If you are a medical student or a nurse or a physician in training, there is a lot of unspoken pressure to just assume that someone "superior" knows what he or she is doing and not to question that person. If you are that someone "superior," there can be a lot of unspoken pressure to appear to know what you are doing and not stop to question yourself. Please, for everyone's sake, don't assume anything. Stop to question. I can promise you that it is only a matter of time before your questioning will save someone's life.

Wednesday, April 1, 2009

Finding my net

My husband deployed 3 weeks ago today. Before he left, I said a silent prayer that the following 3 things would not happen while he was gone:

1. Sudden demise of a major, cannot-live-without-it household appliance
2. Vomiting illness
3. An ER visit for me or my kids

In those 3 weeks, we have had 2 distinct vomiting illnesses tear through the entire household. One of them, in my 3 yr old, was severe enough that we wound up in the hospital with a very scary clinical situation: dehydration, distended tender belly, anion gap metabolic acidosis, elevated LFTs, and alarming lethargy. Fortunately, after lots of fluids and antibiotics, she is now back to normal. Oh, and did I mention that our washing machine began a slow, spiral of death within 12 hrs of my hubby's departure and ultimately took its last breath in the midst of wave two of vom-a-rama, leaving me to wash about 2 dozen loads of vomit-soaked bedding and clothes in total in our tub, wring them in the washer (which would still spin until close to the end), and then dry them...ALL NIGHT LONG on more than one occasion.

Deployment is really not going so well for us. Or so I thought.

But today, I had a fantastic day. Why? I bought a new washing machine over the weekend, and I did four loads of laundry today. Ordinarily, that would not be cause for celebration, but today I felt like whistling a little tune as I watched our clothes gyrating around. Even they looked happy in there. I could have sworn my sweater was flirting with my jeans. And no one vomited. In fact, no one has vomited for 4 days now. And, although I was in a hospital today and my clinic ran hours late, I was on the right side of the stethoscope. Amazing how a little badness can make a whole lot of ordinary look pretty fantastic.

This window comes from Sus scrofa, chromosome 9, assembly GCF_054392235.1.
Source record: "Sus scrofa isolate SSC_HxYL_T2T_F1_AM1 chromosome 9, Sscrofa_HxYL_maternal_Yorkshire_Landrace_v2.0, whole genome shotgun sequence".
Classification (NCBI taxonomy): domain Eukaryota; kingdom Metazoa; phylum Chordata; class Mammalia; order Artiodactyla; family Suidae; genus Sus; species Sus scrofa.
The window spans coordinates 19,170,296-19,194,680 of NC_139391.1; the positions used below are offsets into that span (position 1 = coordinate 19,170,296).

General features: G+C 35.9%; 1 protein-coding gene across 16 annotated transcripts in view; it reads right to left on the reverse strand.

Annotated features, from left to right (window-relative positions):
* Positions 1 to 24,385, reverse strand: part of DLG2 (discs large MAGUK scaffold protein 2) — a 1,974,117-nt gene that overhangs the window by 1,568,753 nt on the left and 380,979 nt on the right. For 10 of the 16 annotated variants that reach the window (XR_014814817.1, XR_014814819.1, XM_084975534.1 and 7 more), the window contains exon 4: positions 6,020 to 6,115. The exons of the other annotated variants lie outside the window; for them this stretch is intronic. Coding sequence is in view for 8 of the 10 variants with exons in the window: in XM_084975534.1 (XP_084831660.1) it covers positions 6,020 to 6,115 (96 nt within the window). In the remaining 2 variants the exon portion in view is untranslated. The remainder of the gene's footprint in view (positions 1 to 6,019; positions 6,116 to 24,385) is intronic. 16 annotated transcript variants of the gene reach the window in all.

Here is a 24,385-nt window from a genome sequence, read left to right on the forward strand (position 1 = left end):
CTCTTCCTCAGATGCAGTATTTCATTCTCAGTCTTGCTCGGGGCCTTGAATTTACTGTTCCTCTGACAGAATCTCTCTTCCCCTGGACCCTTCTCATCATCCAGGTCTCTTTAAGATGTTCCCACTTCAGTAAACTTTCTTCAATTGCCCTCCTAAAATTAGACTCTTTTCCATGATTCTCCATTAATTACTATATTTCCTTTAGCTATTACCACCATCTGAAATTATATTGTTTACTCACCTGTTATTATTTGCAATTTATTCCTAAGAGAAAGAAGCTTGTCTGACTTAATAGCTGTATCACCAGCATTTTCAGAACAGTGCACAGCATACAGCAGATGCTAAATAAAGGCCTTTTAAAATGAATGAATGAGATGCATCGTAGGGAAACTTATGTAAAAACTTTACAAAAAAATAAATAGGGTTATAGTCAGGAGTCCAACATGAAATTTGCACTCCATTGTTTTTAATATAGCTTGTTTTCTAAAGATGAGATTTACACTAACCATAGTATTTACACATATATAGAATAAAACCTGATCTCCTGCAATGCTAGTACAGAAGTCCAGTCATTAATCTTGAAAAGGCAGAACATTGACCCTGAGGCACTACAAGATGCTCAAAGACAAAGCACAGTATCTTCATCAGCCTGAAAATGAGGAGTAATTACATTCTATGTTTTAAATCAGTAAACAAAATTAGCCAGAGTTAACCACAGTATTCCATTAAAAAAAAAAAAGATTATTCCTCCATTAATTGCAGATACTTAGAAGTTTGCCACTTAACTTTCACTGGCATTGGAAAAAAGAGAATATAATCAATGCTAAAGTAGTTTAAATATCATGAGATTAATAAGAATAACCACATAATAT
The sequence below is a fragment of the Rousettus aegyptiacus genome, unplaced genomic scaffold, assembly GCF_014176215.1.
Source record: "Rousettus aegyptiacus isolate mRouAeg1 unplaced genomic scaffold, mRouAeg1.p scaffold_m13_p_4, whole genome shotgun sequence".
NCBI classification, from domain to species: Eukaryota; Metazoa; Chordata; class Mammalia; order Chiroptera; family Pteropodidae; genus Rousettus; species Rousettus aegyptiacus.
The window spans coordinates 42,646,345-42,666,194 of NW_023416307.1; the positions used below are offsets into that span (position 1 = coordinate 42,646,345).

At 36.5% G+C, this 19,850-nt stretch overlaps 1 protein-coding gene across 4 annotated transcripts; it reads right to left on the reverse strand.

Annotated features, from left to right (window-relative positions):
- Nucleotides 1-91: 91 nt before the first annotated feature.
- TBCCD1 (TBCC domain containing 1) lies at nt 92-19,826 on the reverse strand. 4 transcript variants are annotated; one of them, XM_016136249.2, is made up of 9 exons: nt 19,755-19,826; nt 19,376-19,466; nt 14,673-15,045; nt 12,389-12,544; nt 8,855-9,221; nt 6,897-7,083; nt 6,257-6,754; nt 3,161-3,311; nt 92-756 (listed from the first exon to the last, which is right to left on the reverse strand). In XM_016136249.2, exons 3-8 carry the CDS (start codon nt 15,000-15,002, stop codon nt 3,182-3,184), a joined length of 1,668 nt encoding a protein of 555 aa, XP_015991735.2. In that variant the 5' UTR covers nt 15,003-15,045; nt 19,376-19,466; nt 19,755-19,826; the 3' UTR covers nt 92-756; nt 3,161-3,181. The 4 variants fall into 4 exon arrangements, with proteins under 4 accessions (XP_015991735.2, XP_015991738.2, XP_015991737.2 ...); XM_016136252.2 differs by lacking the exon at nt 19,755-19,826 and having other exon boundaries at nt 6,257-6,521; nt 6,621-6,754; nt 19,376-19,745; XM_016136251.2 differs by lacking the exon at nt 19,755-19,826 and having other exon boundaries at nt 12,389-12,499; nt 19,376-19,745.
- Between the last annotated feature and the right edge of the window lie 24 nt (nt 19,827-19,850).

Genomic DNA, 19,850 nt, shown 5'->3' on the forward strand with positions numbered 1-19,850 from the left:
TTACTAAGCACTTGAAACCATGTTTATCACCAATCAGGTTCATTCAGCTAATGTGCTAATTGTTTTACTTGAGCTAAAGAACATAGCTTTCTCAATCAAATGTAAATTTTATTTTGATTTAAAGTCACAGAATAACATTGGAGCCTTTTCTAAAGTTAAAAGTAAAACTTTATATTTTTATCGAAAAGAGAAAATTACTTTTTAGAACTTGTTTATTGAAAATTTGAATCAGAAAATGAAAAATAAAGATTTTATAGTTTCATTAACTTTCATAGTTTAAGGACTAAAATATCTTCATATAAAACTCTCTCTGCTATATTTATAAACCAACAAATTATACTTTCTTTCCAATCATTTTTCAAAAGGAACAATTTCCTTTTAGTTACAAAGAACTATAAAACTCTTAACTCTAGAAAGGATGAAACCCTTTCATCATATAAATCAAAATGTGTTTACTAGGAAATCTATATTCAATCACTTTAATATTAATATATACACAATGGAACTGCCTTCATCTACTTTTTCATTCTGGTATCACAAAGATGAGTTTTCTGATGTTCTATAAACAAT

But the real reason that I am feeling on top of the world is that I have found my safety net when I was beginning to think I was flying without one. In the midst of illness and household crises,not to mention general deployment sadness, we were invited to dinner by other Navy families (thanks, KC!) and preschool families we didn't know especially well before. I had acquaintances who heard about what was going on show up unannounced at our door, asking to take our vomit-soaked laundry to their house to wash and dry and return it to our home (!). I watched in awe as our clearly exhausted nanny stepped up with a smile and came to the ER after working a full day with vomiting kids to take my non-sick kids home for dinner and bed so that I could focus on taking care of my desperately sick one without guilt or distraction. And I had busy family members volunteer to drop everything and get in the car or on a plane to come to us as fast as modern transportation would allow if I said the word. Suddenly, I feel strangely lucky that my husband is deployed. Surely these kindhearted, generous friends and acquaintances and relatives were out there all along, and I could have seen them if I had looked hard and long enough, but it took deployment and all the minor crises that ensued to bring them into focus for me. It has dawned on me how much a little nugget of goodness can resonate with someone who is in a crisis, however defined.